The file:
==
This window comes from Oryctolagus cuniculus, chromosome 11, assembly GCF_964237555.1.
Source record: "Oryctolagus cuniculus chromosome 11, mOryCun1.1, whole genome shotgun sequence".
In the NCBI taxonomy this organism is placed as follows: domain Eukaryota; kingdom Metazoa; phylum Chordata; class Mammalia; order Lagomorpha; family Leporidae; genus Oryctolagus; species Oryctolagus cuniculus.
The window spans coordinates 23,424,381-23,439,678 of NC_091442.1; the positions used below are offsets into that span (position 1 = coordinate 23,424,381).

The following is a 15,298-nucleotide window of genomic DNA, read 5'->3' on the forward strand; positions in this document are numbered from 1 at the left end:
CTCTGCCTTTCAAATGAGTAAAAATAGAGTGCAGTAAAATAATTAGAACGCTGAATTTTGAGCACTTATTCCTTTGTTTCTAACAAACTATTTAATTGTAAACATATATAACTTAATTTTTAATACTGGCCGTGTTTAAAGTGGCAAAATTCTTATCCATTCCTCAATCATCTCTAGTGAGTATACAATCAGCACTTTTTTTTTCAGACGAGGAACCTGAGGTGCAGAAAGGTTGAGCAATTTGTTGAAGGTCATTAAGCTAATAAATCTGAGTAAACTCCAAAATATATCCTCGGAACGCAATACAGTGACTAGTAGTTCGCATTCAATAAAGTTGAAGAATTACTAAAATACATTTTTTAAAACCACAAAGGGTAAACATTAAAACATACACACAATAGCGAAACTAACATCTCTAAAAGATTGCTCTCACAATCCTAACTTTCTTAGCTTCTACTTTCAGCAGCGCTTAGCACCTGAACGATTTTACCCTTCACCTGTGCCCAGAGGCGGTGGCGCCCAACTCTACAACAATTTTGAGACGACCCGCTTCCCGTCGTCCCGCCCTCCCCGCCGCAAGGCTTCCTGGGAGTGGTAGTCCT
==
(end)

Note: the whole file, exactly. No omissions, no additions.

This window comes from Oryctolagus cuniculus, chromosome 11, assembly GCF_964237555.1.
Source record: "Oryctolagus cuniculus chromosome 11, mOryCun1.1, whole genome shotgun sequence".
In the NCBI taxonomy this organism is placed as follows: domain Eukaryota; kingdom Metazoa; phylum Chordata; class Mammalia; order Lagomorpha; family Leporidae; genus Oryctolagus; species Oryctolagus cuniculus.
The window spans coordinates 23,424,381-23,439,678 of NC_091442.1; the positions used below are offsets into that span (position 1 = coordinate 23,424,381).

The following is a 15,298-nucleotide window of genomic DNA, read 5'->3' on the forward strand; positions in this document are numbered from 1 at the left end:
CTCTGCCTTTCAAATGAGTAAAAATAGAGTGCAGTAAAATAATTAGAACGCTGAATTTTGAGCACTTATTCCTTTGTTTCTAACAAACTATTTAATTGTAAACATATATAACTTAATTTTTAATACTGGCCGTGTTTAAAGTGGCAAAATTCTTATCCATTCCTCAATCATCTCTAGTGAGTATACAATCAGCACTTTTTTTTTCAGACGAGGAACCTGAGGTGCAGAAAGGTTGAGCAATTTGTTGAAGGTCATTAAGCTAATAAATCTGAGTAAACTCCAAAATATATCCTCGGAACGCAATACAGTGACTAGTAGTTCGCATTCAATAAAGTTGAAGAATTACTAAAATACATTTTTTAAAACCACAAAGGGTAAACATTAAAACATACACACAATAGCGAAACTAACATCTCTAAAAGATTGCTCTCACAATCCTAACTTTCTTAGCTTCTACTTTCAGCAGCGCTTAGCACCTGAACGATTTTACCCTTCACCTGTGCCCAGAGGCGGTGGCGCCCAACTCTACAACAATTTTGAGACGACCCGCTTCCCGTCGTCCCGCCCTCCCCGCCGCAAGGCTTCCTGGGAGTGGTAGTCCT